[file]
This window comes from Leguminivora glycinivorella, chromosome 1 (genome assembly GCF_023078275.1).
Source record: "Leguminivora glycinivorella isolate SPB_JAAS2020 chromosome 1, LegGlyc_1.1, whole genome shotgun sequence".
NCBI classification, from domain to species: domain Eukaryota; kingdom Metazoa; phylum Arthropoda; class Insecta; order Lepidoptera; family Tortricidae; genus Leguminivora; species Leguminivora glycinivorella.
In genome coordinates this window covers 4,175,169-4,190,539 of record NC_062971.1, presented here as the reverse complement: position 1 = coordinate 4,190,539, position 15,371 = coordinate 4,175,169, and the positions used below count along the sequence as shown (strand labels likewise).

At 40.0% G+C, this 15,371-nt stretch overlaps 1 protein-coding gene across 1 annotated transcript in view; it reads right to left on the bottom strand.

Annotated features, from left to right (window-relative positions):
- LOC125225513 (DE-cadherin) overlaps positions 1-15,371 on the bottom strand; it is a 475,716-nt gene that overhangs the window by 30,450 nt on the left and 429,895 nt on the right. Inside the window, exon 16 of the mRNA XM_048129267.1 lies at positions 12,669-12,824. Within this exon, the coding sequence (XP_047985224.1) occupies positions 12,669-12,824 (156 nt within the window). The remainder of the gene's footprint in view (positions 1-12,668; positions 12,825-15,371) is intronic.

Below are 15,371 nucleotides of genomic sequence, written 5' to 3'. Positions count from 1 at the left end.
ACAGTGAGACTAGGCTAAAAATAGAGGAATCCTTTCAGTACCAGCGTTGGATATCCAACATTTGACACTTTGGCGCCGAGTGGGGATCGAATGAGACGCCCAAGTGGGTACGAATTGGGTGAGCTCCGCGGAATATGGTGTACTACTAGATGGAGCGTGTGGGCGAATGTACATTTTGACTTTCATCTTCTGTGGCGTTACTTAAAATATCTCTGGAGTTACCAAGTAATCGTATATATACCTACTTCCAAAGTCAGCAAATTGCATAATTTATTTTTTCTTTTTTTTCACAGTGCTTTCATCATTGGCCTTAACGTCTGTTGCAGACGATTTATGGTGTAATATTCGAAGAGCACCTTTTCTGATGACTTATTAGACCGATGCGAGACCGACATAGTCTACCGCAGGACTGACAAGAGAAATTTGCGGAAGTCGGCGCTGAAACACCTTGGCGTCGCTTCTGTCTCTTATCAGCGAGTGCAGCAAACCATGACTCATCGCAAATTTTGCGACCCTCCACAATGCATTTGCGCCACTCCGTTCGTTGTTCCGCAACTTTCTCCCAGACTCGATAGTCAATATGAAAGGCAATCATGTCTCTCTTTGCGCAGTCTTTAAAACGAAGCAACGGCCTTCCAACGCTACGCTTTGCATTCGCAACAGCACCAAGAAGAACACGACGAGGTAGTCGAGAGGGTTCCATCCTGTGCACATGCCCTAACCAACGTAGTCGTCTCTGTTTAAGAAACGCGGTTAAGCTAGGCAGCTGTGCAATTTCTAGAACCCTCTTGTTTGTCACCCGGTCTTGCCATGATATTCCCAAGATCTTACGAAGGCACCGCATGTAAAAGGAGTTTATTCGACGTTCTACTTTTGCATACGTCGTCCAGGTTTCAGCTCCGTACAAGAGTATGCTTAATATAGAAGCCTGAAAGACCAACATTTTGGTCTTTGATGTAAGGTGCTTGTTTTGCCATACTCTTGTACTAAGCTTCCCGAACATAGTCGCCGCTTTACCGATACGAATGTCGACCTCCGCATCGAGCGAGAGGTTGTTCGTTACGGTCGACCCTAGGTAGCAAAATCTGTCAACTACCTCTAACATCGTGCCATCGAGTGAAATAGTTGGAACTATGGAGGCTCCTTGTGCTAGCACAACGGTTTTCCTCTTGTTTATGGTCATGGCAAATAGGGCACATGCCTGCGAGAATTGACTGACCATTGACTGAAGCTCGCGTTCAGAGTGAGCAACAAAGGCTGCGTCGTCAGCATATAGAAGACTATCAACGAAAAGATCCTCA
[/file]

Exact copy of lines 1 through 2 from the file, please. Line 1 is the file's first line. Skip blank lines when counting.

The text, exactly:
This window comes from Leguminivora glycinivorella, chromosome 1 (genome assembly GCF_023078275.1).
Source record: "Leguminivora glycinivorella isolate SPB_JAAS2020 chromosome 1, LegGlyc_1.1, whole genome shotgun sequence".